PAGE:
The dispenser has a memory function for 20 charges. The powder hopper holds approximately 800 grams of powder. The powder is drained at the bottom of the unit. For this purpose, the unit features a center of mass marking. You must align this with the edge of the table, then you can quickly drain the powder with the help of a plastic straw. To do this, you only have to unscrew the disc, whereby the opened drain is indicated with an acoustic signal. The manufacturer states the accuracy in Standard mode as 0.1 grains and in Match mode as 0.04 grains. The results in Match mode were not significantly better, so we chose the faster Standard mode for our test. These were already very good with an averaged standard deviation of 0.022 grains. Dispensing times in Match mode almost doubled in some cases.
The RCBS MatchMaster is lavishly equipped with four modes for speed selection. A reference table for orientation during selection is included in the operating manual. In addition, you can manually set many parameters, such as trickle operation of the dispensing tubes. Calibration with 20 and 50 gram calibration weights (as always without a scale pan) is just as quick and simple as with the other test devices. However, the lavish complete equipment of the top model also has to be paid for, at $899.99.
Test procedure for the 3 RCBS powder dispensers
All RCBS devices can be set to grains and grams, as well as operated in Auto or Manuel mode. The scale indicates too high or low charges with Under and Over, these can then simply be poured back into the powder reservoir. The warning tones can also be optionally switched off, which is not very useful, because then the notification tone is also missing when dispensing is done. All devices have a quick warm-up function, which takes 15 to 20 minutes. We selected five powder types to cover a wide range of loads. We tested fine ball powders with the new Hodgdon and Winchester propellants and rod powders in various grain sizes with the Reload Swiss and Vihtavuori grades.
- Load No.1 pistol load in 9mm Luger with 5.0 grains of Hodgdon CFE Pistol
- Load No.2 rifle load in .223 Remington with 23.0 grains of Reload Swiss RS40
- Load No.3 rifle load in .308 Winchester with 36.0 grains of Vihtavuori N150
- Load No.4 rifle load in .30-06 Springfield with 58.0 grains Winchester 6.5 StaBall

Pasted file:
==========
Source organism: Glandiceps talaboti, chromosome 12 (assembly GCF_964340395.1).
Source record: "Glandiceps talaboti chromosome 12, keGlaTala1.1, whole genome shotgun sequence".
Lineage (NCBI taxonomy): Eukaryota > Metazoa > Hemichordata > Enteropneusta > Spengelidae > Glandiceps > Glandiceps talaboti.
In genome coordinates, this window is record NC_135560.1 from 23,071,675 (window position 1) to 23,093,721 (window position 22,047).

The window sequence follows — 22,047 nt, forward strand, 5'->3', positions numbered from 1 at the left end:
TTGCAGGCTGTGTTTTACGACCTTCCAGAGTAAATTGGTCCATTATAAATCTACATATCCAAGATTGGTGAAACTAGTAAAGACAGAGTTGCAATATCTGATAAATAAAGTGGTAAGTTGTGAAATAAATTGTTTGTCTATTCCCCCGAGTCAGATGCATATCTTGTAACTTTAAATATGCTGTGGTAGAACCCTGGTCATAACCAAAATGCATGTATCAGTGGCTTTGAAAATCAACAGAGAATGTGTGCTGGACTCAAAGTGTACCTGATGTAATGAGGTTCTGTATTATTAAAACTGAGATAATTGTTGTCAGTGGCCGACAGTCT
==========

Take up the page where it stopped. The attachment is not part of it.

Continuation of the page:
- Charge No.5 rifle load in .300 Winchester Magnum with 70.0 grains Vihtavuori N560
Each unit was warmed up at the beginning according to the operating instructions, then calibrated, after which the first 20 loads were not evaluated in the run-in phase. We tested each unit with 20 loads of each powder type. The loads were all checked on an Ohaus PX124 analytical balance. This lab balance has a linearity of 0.0002 grams/0.003 grains, so it certainly provides valid data for the statistics. If the RCBS ChargeMaster 1500, which seems nostalgic from today's point of view, still needed an average of 30 seconds for a powder charge of 36.0 grains of Vihtavuori N150, the new devices are in part significantly faster, with 12 to 29 seconds. RCBS engineers have also improved the operating noise level. Whereas the old ChargeMaster developed a noise level of around 68 db, the new devices are considerably quieter, at 40 to 56 dB, which in turn makes working more pleasant. With an averaged standard deviation of 0.022 grains, the top model MatchMaster is slightly ahead. The ChargeMaster Supreme follows with 0.029 grains in the speed-optimized Learn mode. The fast mode is by no means at the expense of accuracy. On the contrary, it is even better than the standard mode with 0.033 grains. The cheapest model, the ChargeMaster Link, came in third with a standard deviation of 0.034 grains. Considering that these values for the ChargeMaster Link model are still well below +/- 0.1 grains, we can confidently speak of top results in terms of measurement accuracy. Very important with these devices is the fact that the target and actual dispensed values match, because who benefits from the device if you select 30 grains, but the device always consistently dispenses 29.7 grains?
The all-clear can be given here, because the actual values matched the target values on all three devices. The devices had their problems with the low 9mm Luger powder charge – dispensing took a relatively long time compared to the medium and large charges. Whether a purchase is worthwhile for pure handgun shooters remains to be seen. In our opinion, the strengths of the digital devices lie in the medium and larger charge range from about 15 grains. Here they work very quickly and accurately – so reloading is fun! A small downer is the devices' static charge. While rod powders are unproblematic in this respect, fine ball powders get stuck everywhere inside. Cleaning, of the dispensing tube in particular, is quite a fiddly job, especially since the MatchMaster model's drain disc system never emptied without residue. Powder particles always got stuck here. We also tested all RCBS devices in app mode with the smartphone. The connection of the devices with the smartphone worked without any problems.
RCBS ChargeMaster Link, ChargeMaster Supreme and MatchMaster powder dispensers: wrapping-up
If you are looking for a simple product without a lot of bells and whistles, you are very well advised to go with the new ChargeMaster Link with slight compromises in handling. For the demanding reloader who wants more features and adjustment options, the new ChargeMaster Supreme model is a very good choice. Here you get a solid device that has a lot to offer in terms of features, such as the "Learn Mode". For the meticulous reloader with the appropriate budget, who strives for maximum accuracy, speed and manual adjustment options, the flagship MatchMaster can be highly recommended.